Managing Fire

The growing field of fire ecology now recognizes wildfire’s immense benefits. When understood, wildfire is not as frightening as sometimes depicted–images showing flames licking up trees, emitting thick black smoke.    Many of California’s diverse ecosystems can not only tolerate wildfire, they require it.

Photo: Lindsay Cope

Fire ecology

A cursory observation of wildfire’s aftermath prompts the widely held conclusion that fires are destructive. While this is true when fire approaches the wildland-urban interface, fire is a natural and important part of the environment. Learn more.

Photo: Susan Palmer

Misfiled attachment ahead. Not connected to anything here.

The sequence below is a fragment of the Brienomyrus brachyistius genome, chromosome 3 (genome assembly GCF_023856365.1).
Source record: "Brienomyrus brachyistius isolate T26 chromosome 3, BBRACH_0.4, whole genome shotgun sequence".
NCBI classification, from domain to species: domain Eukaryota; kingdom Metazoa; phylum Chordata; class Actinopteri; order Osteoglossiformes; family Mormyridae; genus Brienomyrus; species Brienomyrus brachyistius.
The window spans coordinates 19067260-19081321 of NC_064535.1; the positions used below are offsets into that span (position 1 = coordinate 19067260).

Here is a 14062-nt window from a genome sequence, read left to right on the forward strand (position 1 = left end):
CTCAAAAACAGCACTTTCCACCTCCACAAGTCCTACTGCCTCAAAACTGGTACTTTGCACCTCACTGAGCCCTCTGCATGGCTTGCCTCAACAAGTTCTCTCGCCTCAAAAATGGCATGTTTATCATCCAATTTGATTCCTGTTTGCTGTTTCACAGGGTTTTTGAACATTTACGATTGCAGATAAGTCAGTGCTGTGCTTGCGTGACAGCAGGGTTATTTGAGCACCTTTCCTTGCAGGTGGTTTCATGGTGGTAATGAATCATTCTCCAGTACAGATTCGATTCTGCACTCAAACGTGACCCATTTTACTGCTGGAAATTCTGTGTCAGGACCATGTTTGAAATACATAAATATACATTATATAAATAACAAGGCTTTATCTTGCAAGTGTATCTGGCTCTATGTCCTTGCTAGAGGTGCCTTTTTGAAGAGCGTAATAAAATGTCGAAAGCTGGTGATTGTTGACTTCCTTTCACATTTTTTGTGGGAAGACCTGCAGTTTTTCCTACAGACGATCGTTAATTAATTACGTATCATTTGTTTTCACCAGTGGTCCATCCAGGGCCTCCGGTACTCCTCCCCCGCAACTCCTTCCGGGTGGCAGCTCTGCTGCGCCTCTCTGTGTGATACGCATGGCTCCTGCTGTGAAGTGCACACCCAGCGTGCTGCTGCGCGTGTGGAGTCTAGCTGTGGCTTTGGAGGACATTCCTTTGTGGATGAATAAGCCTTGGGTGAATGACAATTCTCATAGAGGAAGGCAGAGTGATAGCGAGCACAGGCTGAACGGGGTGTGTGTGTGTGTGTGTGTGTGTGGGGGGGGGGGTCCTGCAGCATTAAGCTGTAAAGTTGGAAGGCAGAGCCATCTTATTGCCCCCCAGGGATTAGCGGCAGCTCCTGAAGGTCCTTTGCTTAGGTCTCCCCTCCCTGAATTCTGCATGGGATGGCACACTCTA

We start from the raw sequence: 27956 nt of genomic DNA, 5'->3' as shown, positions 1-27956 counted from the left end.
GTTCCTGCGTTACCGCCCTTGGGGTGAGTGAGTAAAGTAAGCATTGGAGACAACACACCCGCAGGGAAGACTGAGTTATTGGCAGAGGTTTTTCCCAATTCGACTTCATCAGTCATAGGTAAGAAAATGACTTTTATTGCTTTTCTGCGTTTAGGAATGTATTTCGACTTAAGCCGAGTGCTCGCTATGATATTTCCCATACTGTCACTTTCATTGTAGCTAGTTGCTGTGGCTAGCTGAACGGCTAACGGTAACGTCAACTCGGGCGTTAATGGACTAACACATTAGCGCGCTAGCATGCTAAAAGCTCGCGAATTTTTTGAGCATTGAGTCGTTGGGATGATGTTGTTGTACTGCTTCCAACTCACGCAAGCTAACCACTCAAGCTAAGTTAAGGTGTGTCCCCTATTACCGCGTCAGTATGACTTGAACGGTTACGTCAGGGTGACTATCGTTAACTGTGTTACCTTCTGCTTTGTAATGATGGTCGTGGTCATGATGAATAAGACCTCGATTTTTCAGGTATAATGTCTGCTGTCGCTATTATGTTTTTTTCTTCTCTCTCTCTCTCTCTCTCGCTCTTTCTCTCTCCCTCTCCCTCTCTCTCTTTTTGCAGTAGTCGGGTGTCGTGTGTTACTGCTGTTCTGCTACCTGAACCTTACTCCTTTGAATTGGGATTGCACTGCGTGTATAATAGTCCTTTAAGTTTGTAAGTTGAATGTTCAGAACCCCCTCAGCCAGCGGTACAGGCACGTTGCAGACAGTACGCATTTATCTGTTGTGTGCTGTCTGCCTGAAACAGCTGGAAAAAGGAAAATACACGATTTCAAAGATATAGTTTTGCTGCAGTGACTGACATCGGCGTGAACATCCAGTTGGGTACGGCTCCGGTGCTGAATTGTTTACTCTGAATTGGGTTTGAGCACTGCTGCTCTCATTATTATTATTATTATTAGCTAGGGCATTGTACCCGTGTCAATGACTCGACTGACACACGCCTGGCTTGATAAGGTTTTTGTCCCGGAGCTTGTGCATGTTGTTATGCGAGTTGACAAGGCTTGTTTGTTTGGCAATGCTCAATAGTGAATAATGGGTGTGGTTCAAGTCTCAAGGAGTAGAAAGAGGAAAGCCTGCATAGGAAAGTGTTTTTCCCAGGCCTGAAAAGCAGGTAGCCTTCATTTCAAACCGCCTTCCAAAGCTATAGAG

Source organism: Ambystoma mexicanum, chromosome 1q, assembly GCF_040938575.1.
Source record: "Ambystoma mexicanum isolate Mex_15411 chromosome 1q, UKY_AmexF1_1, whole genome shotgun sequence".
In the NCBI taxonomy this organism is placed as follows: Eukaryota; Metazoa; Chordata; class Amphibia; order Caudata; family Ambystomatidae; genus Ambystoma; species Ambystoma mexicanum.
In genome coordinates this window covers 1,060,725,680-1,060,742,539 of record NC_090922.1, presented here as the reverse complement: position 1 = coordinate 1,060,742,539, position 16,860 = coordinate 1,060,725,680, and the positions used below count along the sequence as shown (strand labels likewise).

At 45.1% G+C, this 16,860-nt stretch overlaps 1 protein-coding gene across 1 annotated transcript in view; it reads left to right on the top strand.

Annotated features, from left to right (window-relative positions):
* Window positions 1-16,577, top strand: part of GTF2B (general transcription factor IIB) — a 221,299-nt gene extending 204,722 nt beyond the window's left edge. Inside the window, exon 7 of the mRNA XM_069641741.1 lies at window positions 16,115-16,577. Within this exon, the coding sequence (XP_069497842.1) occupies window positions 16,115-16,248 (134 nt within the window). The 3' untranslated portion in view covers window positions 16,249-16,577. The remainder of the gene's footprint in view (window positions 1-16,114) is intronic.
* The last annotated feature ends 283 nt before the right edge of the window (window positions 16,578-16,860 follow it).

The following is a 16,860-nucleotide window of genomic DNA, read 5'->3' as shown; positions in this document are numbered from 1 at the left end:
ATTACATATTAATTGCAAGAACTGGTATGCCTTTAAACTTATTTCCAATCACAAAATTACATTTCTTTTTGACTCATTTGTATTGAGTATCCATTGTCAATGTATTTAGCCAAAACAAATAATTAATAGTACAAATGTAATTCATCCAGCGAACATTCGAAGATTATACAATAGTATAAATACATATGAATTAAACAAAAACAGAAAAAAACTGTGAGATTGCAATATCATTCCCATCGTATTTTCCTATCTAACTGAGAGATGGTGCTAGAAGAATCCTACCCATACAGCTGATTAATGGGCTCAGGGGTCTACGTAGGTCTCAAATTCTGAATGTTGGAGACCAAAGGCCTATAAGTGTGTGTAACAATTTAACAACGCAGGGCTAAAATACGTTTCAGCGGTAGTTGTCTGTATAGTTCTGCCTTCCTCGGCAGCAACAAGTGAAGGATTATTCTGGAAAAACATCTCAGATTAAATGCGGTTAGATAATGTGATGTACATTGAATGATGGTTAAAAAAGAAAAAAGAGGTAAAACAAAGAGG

Soberanes Fire Response

On July 22, 2016 the Soberanes Fire put up it’s first smoke plume.  By day two it was clear that The Santa Lucia Preserve would be an essential strong hold to keep the fire from spreading into the community of Carmel Valley. Learn more.

Photo: Joe Fletcher

Fuel Management

The Preserve’s unique conservation design includes a thoughtful, expert-driven approach to managing wildfire risk.  Learn more. 


Cycles of natural disturbance are important for the landscape. Like fire, ungulate herds can have positive benefits for the land. Learn about how the Conservancy uses cattle to mimic the effect of Tule elk herds of centuries past.